Beach Wedding Checklist

Featured Article, Home, Home & Family
on March 26, 2013
beach wedding checklist

Dreaming of a romantic beach wedding? Make sure the best man brings the sunblock, and remember these other tips from the Wedding Channel when planning a beach wedding.

Budget and plan. Don’t begin your marriage with a mountain of debt. Establish a budget, and stick to it. You can always go to the beach more often after you’re married. First, decide for sure if a beach wedding is for you. An important part of planning a beach wedding is determining the size of your wedding. Smaller weddings make the setting much more flexible, although large weddings can also be accommodated in a beach setting, if planned well. Do not, however, plan a wedding that will be unaffordable for most of your invited guests. You may also want to turn the planning over to experienced beach wedding planners.

Time it well. The season and the time of day are a key aspect of planning a beach wedding. A 5 o’clock ceremony in the Bahamas, for example, in the middle of July might prove a bit too hot and humid for many guests, who will soon be irritated and whose irritated mood might set a negative tone for the ceremony. If possible, plan the ceremony for when the tide’s going out. There’s much less ocean noise. Also, check the weather report—hurricane season might not be the best time of year. And even if it’s not hurricane season, nothing ruins a seaside ceremony faster than 10-foot waves and enough wind to frazzle the most sprayed of hairs. Find a more sheltered location and have a backup plan, just in case.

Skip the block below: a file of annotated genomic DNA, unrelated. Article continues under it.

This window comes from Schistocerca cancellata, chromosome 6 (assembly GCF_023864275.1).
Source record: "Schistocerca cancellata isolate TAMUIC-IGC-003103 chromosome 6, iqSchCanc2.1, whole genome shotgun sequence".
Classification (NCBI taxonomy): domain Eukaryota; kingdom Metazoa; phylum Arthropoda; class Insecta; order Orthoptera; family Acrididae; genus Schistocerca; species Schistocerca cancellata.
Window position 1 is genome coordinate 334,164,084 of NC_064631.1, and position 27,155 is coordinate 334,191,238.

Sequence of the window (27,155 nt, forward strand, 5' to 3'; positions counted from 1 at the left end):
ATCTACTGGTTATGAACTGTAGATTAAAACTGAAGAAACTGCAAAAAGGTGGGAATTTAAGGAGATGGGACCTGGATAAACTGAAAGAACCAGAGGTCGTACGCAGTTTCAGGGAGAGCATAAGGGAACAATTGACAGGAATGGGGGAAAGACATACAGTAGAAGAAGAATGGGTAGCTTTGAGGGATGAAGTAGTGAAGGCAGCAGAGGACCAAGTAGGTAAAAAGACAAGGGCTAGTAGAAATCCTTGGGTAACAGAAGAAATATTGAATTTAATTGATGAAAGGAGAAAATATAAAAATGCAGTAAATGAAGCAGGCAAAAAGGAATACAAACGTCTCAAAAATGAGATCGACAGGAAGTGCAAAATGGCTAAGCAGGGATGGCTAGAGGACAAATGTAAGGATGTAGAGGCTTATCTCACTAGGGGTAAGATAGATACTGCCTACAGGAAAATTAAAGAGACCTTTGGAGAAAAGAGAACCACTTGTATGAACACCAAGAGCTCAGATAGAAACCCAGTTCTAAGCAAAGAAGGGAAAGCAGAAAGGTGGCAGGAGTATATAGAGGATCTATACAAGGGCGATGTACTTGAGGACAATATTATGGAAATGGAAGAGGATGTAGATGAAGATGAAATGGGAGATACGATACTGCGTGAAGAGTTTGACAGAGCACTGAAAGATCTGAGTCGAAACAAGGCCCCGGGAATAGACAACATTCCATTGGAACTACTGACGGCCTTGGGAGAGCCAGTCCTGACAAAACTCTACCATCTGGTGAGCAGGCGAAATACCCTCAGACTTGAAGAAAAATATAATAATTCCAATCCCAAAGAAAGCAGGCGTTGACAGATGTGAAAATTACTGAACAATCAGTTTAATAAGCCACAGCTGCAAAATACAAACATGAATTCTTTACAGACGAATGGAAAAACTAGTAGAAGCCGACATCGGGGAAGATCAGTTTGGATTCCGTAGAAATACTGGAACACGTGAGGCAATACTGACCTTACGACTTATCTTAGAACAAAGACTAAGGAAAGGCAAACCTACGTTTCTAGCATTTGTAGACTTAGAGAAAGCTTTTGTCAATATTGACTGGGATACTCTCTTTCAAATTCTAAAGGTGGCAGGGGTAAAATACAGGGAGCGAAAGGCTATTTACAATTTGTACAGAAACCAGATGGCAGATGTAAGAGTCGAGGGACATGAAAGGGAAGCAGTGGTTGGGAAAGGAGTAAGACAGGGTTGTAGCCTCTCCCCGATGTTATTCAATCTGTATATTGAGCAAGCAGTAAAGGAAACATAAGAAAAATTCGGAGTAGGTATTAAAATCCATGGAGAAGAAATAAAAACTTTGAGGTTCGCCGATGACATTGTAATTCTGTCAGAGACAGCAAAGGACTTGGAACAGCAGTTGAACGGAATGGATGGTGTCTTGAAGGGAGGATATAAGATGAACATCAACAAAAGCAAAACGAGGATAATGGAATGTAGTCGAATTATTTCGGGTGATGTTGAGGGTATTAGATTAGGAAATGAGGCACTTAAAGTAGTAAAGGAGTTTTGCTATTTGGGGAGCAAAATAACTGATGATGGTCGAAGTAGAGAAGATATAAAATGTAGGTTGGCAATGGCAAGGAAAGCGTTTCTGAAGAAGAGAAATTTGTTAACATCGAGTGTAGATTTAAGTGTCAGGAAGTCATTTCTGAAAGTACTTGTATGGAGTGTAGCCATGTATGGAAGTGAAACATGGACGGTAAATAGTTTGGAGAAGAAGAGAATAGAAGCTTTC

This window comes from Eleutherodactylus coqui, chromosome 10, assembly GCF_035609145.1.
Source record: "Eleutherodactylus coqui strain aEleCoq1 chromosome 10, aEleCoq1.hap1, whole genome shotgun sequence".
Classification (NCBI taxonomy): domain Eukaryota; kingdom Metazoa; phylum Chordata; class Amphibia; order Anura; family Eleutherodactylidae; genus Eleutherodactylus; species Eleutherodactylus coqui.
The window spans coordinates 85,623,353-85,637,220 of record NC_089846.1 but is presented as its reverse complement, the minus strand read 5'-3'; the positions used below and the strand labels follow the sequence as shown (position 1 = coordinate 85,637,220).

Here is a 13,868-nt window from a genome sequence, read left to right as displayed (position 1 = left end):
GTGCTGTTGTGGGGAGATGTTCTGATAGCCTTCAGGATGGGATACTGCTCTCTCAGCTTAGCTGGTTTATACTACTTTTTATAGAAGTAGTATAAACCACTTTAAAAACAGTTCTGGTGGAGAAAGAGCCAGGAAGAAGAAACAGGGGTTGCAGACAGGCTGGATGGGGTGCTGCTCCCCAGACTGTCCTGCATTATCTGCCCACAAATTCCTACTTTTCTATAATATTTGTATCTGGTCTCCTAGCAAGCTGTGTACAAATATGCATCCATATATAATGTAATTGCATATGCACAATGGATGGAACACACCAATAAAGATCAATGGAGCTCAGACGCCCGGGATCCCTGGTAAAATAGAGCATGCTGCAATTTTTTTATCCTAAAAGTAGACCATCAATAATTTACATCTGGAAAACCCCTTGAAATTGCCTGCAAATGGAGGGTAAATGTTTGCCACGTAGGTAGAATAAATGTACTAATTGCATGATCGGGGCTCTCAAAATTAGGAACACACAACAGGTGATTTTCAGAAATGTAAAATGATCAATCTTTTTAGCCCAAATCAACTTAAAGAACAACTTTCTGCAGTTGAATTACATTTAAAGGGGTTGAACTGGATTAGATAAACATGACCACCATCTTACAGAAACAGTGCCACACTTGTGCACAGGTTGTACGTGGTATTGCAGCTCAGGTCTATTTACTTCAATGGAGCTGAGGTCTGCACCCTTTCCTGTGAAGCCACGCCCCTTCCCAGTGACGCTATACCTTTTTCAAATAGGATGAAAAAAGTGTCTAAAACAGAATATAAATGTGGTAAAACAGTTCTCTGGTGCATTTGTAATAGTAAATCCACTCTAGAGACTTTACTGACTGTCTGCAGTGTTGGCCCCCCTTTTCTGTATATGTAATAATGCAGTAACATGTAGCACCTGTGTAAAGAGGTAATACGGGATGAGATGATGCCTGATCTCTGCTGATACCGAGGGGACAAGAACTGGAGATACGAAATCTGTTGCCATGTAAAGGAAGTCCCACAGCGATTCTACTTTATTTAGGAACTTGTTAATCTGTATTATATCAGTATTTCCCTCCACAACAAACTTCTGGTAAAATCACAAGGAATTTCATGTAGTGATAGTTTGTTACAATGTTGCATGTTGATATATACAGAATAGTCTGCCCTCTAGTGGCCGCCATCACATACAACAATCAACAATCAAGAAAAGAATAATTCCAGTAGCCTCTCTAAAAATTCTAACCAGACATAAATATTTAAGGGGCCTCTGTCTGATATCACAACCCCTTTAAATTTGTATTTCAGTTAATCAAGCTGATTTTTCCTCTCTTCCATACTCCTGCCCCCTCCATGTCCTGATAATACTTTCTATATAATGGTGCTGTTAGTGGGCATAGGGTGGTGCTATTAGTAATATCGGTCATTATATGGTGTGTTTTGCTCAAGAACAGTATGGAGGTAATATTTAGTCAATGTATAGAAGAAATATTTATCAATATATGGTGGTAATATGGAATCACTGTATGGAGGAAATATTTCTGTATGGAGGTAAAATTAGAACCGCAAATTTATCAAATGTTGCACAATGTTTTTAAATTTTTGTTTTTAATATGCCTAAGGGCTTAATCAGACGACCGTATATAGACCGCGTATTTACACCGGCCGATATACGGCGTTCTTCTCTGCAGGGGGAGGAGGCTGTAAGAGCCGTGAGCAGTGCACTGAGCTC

Decorate sparingly. You’re on a beach. You have sand, hills and water for your decorations. Strung seashells, starfish and other marine-themed adornments make for good decorations. You’ll need to decide whether you want a floor. If not, chairs might prove difficult. They sink in the sand and present a hazard. If you choose to forego a floor, you may want to set up a few chairs for guests who need them. It is not uncommon to have guests stand throughout the ceremony. If that’s the case, keep the ceremony short.

Communicate clearly. Make sure you send invitations that clearly communicate you’re holding a beach wedding ceremony. Include whether it’s an informal or formal affair. Be clear on what guests are expected to wear. Make it clear that special accommodations are available for those who need them. Communicating clearly also involves obtaining the proper permits and coordinating with resort or city officials.

The best thing about a beach wedding is once it’s over, you can surf.